Tipping Point: When reason becomes repression and an idea overtakes reality, the tipping point is what turns light to darkness and darkness to light.
The team of PLANT Architect Inc. and artists Blue Republic, with historian Eric Beck Rubin is one of six shortlisted teams invited to participate in Canada’s National Victims of Communism Memorial in Ottawa. One of the hallmarks of Communist regimes is the zealous construction of monuments to Communism, from epic-scale constructions to the insidious renaming of cities and streets. Communist regimes stained the nature of the conventional memorial and we believe it is unreasonable to commemorate this historical tragedy and trauma with the same types of monuments, architecture and design that previous regimes used as forms of propaganda. To our team, the key question of this competition was how to make a memorial within a context that calls into question the value of memorials, as we have known them.
Tipping Point comprises five elements which together narrate the journey from Victim to Refuge along the axis from the National Archives (our seat of collective memory), to the Supreme Court (our seat of justice) – a journey of engagement and revelation: The Knot, an 11.3m tall bronze sculpture; the Processional entry and bronze Ribbon of Names; The Ring, the arena and main gathering space; and The Garden of Nations contemplative garden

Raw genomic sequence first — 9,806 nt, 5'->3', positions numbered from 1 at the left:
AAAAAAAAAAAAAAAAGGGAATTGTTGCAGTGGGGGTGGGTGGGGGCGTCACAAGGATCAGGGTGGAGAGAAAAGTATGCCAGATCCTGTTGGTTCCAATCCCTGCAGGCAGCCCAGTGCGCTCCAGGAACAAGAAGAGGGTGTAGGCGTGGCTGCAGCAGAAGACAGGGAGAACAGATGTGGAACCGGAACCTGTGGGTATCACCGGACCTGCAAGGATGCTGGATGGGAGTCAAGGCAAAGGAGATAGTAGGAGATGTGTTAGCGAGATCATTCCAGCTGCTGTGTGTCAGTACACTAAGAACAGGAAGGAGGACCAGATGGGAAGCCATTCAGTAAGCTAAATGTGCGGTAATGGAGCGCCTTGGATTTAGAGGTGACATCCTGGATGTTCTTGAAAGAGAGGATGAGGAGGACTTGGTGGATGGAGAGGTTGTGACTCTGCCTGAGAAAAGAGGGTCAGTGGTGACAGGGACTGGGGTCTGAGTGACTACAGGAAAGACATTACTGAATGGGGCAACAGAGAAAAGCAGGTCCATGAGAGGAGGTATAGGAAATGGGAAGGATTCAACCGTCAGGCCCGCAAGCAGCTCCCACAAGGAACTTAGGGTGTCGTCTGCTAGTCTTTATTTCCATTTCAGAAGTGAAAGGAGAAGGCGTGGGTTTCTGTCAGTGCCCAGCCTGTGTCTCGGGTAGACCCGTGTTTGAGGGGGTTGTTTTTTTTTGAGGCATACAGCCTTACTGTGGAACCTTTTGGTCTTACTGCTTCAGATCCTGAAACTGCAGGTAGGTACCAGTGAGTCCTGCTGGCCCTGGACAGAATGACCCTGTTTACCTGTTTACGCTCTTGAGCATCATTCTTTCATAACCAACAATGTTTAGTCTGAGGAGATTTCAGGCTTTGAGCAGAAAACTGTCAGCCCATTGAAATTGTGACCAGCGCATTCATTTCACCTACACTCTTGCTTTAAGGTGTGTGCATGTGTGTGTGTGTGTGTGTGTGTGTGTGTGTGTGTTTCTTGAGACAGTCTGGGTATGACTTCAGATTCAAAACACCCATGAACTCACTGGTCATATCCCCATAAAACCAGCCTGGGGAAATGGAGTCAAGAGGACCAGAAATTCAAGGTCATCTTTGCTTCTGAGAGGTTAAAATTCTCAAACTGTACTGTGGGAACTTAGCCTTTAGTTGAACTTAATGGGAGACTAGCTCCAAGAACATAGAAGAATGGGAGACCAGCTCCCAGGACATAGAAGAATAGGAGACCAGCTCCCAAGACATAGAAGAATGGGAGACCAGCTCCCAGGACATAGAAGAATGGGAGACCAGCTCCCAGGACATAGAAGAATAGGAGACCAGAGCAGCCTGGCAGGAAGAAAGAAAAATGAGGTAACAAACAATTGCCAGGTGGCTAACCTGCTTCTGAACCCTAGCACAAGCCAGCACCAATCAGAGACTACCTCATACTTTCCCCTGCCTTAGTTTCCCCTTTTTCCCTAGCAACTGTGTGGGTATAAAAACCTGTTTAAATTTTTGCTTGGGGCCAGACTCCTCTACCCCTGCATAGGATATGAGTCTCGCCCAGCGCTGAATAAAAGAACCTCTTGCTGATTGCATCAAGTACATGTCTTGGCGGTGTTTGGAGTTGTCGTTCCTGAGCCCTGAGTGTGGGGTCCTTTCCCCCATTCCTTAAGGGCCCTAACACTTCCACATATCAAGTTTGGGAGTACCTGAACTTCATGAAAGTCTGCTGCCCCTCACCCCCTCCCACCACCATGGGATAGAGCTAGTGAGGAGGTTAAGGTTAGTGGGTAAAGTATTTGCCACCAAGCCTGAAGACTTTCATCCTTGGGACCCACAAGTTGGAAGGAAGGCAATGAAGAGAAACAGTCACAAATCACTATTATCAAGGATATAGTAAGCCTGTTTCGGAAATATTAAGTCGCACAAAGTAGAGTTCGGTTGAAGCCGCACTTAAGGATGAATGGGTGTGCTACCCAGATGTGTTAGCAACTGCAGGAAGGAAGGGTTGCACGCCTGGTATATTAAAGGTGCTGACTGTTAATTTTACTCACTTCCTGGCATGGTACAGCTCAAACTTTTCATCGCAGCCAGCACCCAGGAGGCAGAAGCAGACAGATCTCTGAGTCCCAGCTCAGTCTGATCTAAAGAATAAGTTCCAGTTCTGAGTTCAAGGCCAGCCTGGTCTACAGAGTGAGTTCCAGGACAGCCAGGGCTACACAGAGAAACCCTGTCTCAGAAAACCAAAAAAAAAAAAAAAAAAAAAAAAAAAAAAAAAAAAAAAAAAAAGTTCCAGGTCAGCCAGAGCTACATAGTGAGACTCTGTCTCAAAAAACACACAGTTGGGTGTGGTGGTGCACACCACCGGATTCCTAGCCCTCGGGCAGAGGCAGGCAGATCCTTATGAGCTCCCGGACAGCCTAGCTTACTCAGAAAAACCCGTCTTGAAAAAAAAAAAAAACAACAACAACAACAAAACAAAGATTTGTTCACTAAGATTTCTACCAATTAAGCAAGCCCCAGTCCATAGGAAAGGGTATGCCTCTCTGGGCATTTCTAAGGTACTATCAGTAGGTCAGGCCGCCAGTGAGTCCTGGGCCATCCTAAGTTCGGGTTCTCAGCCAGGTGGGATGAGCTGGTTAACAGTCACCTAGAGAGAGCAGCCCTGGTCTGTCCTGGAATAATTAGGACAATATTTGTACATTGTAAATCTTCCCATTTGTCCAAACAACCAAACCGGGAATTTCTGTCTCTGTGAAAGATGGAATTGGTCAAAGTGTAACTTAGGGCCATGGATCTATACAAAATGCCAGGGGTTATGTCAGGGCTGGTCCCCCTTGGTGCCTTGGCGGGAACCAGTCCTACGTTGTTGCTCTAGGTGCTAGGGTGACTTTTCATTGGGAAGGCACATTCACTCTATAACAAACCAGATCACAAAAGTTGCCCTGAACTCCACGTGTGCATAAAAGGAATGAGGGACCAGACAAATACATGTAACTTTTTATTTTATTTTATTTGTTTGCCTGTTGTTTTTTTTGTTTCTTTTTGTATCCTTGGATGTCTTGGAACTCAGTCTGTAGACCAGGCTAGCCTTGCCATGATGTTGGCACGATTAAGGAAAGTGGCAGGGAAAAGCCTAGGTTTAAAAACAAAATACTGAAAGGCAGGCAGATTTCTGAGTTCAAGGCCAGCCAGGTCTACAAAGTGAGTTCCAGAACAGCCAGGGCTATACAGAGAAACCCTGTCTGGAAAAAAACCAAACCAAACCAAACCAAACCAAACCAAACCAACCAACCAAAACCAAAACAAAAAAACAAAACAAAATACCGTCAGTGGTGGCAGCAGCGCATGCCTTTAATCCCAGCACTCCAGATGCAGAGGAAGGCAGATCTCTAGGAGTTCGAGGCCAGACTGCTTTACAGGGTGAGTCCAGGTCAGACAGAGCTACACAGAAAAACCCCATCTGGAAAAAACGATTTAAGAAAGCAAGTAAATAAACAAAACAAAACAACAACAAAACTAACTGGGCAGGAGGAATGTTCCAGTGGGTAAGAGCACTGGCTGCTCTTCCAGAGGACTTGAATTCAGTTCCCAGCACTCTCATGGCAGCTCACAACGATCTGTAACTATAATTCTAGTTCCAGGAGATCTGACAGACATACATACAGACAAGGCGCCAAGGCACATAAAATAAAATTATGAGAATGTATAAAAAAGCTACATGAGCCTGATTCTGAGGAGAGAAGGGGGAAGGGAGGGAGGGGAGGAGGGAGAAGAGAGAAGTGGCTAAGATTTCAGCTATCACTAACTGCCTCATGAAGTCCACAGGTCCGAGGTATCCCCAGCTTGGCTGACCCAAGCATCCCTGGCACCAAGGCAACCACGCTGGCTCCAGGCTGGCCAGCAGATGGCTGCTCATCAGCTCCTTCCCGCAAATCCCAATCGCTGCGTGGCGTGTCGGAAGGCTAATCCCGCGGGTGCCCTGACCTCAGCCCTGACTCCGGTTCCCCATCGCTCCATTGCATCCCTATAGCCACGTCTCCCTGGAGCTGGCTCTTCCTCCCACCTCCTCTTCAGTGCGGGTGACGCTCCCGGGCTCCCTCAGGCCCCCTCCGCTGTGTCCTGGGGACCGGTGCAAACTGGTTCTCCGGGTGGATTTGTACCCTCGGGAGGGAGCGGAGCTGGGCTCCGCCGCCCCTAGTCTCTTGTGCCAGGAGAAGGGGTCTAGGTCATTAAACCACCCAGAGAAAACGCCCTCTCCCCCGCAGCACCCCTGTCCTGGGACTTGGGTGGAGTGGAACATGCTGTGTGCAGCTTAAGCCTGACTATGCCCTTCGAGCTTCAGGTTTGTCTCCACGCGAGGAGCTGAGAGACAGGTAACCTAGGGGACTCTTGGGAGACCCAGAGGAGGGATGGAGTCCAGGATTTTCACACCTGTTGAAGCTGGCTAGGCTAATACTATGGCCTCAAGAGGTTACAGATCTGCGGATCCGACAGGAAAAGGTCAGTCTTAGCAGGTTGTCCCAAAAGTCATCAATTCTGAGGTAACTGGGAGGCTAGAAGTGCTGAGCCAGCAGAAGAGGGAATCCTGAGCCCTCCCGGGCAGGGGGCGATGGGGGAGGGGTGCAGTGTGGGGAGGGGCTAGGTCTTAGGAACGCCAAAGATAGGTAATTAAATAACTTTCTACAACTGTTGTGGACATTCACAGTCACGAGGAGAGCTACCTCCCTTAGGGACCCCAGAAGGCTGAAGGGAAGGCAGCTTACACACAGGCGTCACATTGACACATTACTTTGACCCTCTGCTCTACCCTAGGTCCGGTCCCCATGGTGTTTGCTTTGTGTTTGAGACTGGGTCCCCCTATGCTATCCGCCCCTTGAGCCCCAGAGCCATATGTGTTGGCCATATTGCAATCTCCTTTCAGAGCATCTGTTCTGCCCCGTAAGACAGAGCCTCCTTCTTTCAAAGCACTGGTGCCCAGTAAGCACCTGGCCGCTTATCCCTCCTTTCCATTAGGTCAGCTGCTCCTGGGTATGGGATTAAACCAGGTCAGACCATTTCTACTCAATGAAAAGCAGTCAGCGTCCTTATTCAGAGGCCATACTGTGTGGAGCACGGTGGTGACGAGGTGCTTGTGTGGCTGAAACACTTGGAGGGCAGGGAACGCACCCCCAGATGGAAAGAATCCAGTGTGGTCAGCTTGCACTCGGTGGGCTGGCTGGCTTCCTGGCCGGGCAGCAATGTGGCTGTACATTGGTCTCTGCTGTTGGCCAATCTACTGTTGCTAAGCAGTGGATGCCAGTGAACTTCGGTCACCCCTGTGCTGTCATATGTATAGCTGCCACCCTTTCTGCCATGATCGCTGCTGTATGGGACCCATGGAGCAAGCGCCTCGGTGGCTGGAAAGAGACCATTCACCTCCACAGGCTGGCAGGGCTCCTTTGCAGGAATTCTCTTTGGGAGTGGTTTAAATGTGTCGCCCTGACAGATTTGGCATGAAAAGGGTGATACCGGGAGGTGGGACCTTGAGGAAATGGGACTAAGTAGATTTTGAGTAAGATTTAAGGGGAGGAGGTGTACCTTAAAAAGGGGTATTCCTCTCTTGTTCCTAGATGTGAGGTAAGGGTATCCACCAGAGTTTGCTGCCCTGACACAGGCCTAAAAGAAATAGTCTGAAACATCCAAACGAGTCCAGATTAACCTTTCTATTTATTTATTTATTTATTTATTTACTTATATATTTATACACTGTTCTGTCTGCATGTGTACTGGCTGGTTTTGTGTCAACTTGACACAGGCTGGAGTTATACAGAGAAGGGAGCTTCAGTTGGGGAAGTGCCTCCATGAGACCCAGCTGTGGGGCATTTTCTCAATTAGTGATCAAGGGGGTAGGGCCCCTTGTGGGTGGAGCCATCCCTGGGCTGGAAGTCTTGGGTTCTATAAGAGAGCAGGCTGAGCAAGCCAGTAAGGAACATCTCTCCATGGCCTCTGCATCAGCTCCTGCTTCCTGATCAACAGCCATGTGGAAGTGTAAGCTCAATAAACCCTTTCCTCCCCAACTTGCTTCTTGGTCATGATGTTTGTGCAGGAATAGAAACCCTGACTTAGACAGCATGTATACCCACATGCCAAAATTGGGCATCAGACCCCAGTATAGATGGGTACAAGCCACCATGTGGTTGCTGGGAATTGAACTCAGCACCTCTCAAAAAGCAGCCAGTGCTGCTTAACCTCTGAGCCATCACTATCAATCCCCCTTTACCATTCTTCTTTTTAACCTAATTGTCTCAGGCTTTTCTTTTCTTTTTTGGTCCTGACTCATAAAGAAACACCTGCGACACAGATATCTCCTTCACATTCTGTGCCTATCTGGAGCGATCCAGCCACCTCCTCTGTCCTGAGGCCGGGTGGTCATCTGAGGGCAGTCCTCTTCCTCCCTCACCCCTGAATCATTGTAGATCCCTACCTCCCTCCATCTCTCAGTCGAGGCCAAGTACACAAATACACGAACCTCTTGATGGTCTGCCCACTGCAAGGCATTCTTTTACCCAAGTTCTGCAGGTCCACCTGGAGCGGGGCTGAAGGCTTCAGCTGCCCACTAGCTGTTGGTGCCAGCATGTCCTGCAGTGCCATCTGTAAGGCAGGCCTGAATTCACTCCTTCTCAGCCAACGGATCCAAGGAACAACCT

The Communist system’s stranglehold on societies it dominated is represented by the Knot: the symbol of control but also the breaking point, of resistance and survival, of suffering and solidarity, imprisonment and freedom, of breaking free of bondage, through its physical, conceptual, and figurative tension. Rope is a universal metaphor – something ordinary and useful that can also be employed in other ways we are all familiar with – a device of detainment and torture.
View toward the National Library & Archives to the west
The Ring is carved into the topography of the park and shapes a powerful bowl-like, embracing space for ceremonies – it is a theatre, arena, and agora – a crucible overlooked by the Knot. It evokes community, solidarity and unity, but resounds with the memory of how those qualities were perverted in precisely these spaces. The space is an embodiment of the fine line between the two.
View toward the National Library & Archives at dusk
The Garden of Nations
The Garden of Nations is a contemplative woodland garden with scattered stone erratics. The Canadian community of each country that has or is suffering under a totalitarian Communist regime will be invited to contribute a boulder of a characteristic stone or geology representing their country so as to found this new stone in Canada. Each stone will be engraved with the country name. The richness of the stones from around the world reinforces the cultural richness that these victims have brought to Canada.
Winter view along Wellington Street looking west
View from Wellington Street at night
The Processional Entry rises upward, dramatizing the entry into the Ring, and carries the park dedication and meaning cast into the 30m long side wall: This Memorial is dedicated to the multitudes who have suffered under Communist regimes, and to those who found refuge in Canada. The Ribbon of Names – a single line of 1000 names – runs as a solemn handrail along the top and continues into and around the Ring, surrounding visitors with a thousand witnesses to the ceremonies in the Ring.
Aerial view of the site from the Southeast
View looking south to Wellington Street from the Meadow Garden
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